The following is based on the latest youth2change.com blog
from Br. Lucio Boccaci LC.
Are you trying to make a
difference in the life of teenagers? Have you realized your
efforts to mentor are sometimes not working, or at least,
they seem to not be working?
As mentors, we need
to better discern what teens really need and want to
know before we offer them answers. I am going to
discuss a process that helped me better connect with them
by helping them to ask better questions. And the possible
applications are many, including using the process for youth camps
and retreats, during youth group sessions, during religious education or
in a classroom setting, and it may even help parents.
do you find out what teens really want to know?
I used a method from the ECyD book to
unearth what they were thinking. (read about it here).
camp I was running at the time had a different
daily theme -- true friendship, pure love, being a man,
friendship with Christ, my vocation – so I created a
survey based on the theme for each day. Types of
- What questions do you have about life?
- What questions do
you have about making friends?
- What questions do you have about
girls and dating?
- What questions do you have about God?
- What questions
do you have about praying?
- What questions do you have about
As you may have noticed, the questions asked for
more questions. My goal was to teach teens to formulate
their concerns, needs, experiences in the form of questions.
of the daily themes I developed a questionnaire with five
to six questions, and each day I scheduled 10-15 minutes
for the teens to fill them out. They had the
option of answering all the questions, or leaving them blank.
(I asked them to try their sincere best to answer
each one.) They could also write in as many questions
as they wanted. They choose whether or not they wanted
to add their name.
One of the chaperones compiled the questions
into a Power Point slide, without reference to the authors.
Using this method, I was able to compile A LOT
of questions -- more than I could possibly answer every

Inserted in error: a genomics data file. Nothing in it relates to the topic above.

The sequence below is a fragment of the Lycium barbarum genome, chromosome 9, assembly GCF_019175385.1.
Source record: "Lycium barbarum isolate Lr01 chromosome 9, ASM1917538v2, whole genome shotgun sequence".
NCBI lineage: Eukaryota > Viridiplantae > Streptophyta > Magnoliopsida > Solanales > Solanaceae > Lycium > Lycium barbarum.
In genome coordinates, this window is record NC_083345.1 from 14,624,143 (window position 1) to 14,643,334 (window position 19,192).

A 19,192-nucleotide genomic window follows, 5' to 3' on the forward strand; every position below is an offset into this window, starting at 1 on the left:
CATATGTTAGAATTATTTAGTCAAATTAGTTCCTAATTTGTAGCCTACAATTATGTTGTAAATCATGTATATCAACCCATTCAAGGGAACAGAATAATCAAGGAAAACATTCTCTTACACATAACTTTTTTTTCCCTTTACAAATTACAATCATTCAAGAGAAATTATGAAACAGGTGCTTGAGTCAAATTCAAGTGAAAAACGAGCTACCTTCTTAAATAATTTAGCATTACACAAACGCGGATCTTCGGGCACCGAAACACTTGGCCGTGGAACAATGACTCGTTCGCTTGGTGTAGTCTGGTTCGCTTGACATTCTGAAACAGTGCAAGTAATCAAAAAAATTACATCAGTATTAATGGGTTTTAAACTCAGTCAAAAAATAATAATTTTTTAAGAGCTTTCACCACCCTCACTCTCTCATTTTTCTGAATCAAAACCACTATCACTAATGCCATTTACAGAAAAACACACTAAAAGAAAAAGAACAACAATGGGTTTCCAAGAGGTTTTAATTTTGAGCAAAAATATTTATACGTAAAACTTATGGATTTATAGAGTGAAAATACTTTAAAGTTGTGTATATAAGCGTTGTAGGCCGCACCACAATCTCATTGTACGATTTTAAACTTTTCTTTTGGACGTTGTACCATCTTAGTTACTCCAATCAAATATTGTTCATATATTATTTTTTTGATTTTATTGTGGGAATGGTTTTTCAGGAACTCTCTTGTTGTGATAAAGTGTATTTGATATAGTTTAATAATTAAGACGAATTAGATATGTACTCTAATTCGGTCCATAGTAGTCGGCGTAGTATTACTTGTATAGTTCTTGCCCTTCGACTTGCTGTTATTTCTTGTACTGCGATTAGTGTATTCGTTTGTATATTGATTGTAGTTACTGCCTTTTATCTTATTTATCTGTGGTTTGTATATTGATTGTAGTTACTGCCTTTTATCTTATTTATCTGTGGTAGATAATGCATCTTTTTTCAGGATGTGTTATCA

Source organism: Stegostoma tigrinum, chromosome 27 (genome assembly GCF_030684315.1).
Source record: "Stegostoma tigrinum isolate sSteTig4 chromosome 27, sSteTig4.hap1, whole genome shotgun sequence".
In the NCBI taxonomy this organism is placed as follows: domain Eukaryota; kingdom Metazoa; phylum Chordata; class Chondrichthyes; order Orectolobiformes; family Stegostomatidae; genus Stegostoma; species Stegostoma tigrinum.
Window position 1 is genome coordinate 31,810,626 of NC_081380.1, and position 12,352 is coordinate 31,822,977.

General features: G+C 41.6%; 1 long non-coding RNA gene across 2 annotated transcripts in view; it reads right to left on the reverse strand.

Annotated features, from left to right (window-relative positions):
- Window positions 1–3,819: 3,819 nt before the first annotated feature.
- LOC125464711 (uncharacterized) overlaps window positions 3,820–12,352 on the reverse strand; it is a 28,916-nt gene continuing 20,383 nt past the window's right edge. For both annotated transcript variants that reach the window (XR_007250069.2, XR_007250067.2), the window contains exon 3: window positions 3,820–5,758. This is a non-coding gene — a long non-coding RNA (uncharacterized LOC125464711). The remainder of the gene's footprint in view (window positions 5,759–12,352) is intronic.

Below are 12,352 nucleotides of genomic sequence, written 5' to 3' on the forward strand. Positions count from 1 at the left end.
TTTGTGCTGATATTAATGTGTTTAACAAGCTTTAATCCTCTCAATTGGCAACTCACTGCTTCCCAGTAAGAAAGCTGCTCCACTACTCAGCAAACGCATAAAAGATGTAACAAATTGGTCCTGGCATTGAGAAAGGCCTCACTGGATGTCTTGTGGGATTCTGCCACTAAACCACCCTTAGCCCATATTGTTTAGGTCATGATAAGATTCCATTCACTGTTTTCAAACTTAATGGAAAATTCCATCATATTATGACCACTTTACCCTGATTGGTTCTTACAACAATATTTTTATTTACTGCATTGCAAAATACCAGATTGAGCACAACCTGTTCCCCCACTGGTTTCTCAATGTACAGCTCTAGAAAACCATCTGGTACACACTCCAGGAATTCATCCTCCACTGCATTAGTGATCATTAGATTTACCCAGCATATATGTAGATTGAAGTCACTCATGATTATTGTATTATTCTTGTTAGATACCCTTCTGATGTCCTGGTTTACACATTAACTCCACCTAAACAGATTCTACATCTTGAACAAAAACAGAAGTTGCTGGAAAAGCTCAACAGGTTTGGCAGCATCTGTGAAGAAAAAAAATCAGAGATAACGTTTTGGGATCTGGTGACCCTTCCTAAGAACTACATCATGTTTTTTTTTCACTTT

Once the questions were compiled, that evening or the next
day, I would go over the questionnaires, and I would
offer the teens as many answers as possible. I spent
about 20-30 minutes going through them (and I was never
able to answer all of them.)
I used the following
- I noted how many questions I had received.
- I pointed out
common trends, or peculiarly interesting questions.
- I mentioned more superficial questions
and those that touched on deeper subjects.
- For some of the
deeper questions, I provided related questions for them to think
- For some of the superficial questions, I reworded them into
- I was careful not to ridicule a question or
the person who asked it.
- Some questions provoked more questions from
the audience, and some even provoked answers.
- Some questions I would
answer, and some questions I asked the audience to answer,
and sometimes I revealed the difficulties in answering a question.
all the questions were compiled and reviewed, I used the
results to create spontaneous, informative, and even humorous talks to
answer my teens’ questions.
Any youth minister can do the
After reflecting on my experience, I made these observations:
- There is
a striking difference between teens who are more given to
reflection and those who are more superficial. This awareness helped
me help them better understand this aspect of themselves.
- It is
helpful to the teens to have 10-15 minutes of silent
personal time to reflect and write out their questions.
- Only a
small portion of the teens provided excellent questions throughout the
whole questionnaire. Most gave 1-3 excellent questions, while the rest
were more superficial. As a whole, they provided plenty of
great questions to discuss.
- Appearances can be deceiving, and even the
teens who you think have it “all figured out” have
a lot of questions on some subjects.
- While some questions are
more abstract, such as those related to morality or beliefs,
others can be more personal and really touch the teen´s
heart. For example, one of the teens asked, “Why do
my friends love me more than my parents love me?”
I have to be extremely careful answering these types of
- Many wanted to know what others asked. Some teens
were interested in answering others’ questions.
- The questions often helped me
develop themes for later. After the camp, I could take
several groupings of questions, and develop them into more substantial
talks for future retreats or camps.
- The process, even if I
did not have any stories or examples to share, helped
keep them interested.
- Some questions totally surprised the chaperones accompanying us
at the camp. They had no clue their children would
ask such questions. By the fourth and last day of
camp, they were writing down their own questions!